2. Dr. Simon, In addition to Puddle’s question, I am curious about your use of the word, confrontation. Maybe it’s just me, but a confrontation goes more to an aggressive (although that is too harsh a word) stance, which could lead to an angry reaction, then I am more likely to get frustrated and go into emotional mode.
    If I am very firm, in body language and tone of voice, about the unacceptable behavior, I may get the same angry, or other crazy making response, but from personal experience, I know It is much easier for me to stay confident, calm and on the track that I intend.
    One of CD’s tricks was to talk over me so he could change the subject. It took me years to even be aware that it was happening before I could calmly say I wanted it to stop. He might let me get a couple of sentences in, then revert back, I would get frustrated, then sarcastic, not a good plan. Even though at the time, I didn’t see the whole picture, I could name a specifics behavior but did not yet have the appropriate tools to deal with it.
    Puddle, I strongly agree that when you are in the midst of this swirly, twirly, roller coaster riding insanity aka living with a CD, it is hard to impossible to put all the puzzle pieces together. And I know I could never have done it without your loving support and encouragement. Behaviors and experiences that were connected, many that I had never put together before…..oh, no I get that. It might be possible to call out some specifics but in my experience I had to get away before I could even begin to process it in a whole

    1. You know it Lulu…..there is SO much going on and it’s more than likely even more complex than we even realize. The level of exhaustion, mental, emotional, physical and spiritual is so insidious and chips away at the ground under your feet. As time goes on it takes less and less effort on their part to topple you.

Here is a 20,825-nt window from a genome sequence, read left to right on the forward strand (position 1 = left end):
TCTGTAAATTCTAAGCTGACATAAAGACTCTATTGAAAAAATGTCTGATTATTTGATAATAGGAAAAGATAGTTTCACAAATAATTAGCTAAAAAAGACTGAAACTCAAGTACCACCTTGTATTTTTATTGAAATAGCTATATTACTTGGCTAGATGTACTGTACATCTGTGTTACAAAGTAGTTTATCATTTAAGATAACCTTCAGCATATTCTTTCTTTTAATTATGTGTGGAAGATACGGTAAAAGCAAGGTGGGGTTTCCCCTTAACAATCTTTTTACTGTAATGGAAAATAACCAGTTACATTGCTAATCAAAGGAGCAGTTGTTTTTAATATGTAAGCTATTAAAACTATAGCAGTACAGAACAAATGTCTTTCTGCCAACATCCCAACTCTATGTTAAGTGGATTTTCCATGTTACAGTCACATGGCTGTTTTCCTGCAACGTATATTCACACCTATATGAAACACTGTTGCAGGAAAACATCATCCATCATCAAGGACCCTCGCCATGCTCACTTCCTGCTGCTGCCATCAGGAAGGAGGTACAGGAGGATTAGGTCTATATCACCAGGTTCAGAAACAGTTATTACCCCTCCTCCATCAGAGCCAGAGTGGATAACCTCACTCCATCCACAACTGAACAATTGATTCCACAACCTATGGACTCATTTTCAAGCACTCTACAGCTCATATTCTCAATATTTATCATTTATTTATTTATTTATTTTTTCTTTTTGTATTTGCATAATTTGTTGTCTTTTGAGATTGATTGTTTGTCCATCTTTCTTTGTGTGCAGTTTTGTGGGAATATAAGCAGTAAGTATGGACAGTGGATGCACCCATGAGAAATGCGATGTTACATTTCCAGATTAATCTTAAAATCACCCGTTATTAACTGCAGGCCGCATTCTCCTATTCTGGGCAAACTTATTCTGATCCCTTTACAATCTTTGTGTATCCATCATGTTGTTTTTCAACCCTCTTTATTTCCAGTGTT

It’s like a blur to me now, a spinning and surreal blur, like when you know you had a dream and can almost remember it but not really? Of course I can remember more than I would like to but the feeling is like what I describe.
      And Lulu……don’t forget…..with some of these squirrels, nothing you can do is going to be the right thing. I was assertive, he played on that……I was soft, he played on that. Everything and I mean everything got turned upside down and backwards. Disgusting. When your heart is hooked that is such a powerful magnet and it takes something pretty drastic to break.
      You are awesome Lulu! You seem like a spirited intelligent person and you deserve better then one of these idiots, we all do!

    2. Confrontation has indeed been saddled with a bad connotation. But I’m careful about the words I choose, and confrontation is the right one. No problem is ever addressed until it’s accurately and clearly called out. And that doesn’t have to be done in a hostile or combative way. But to shirk away from it is only to enable dysfunction. The word may have a bad rap (unfortunately), but it’s not only the right word, it’s the right course to take.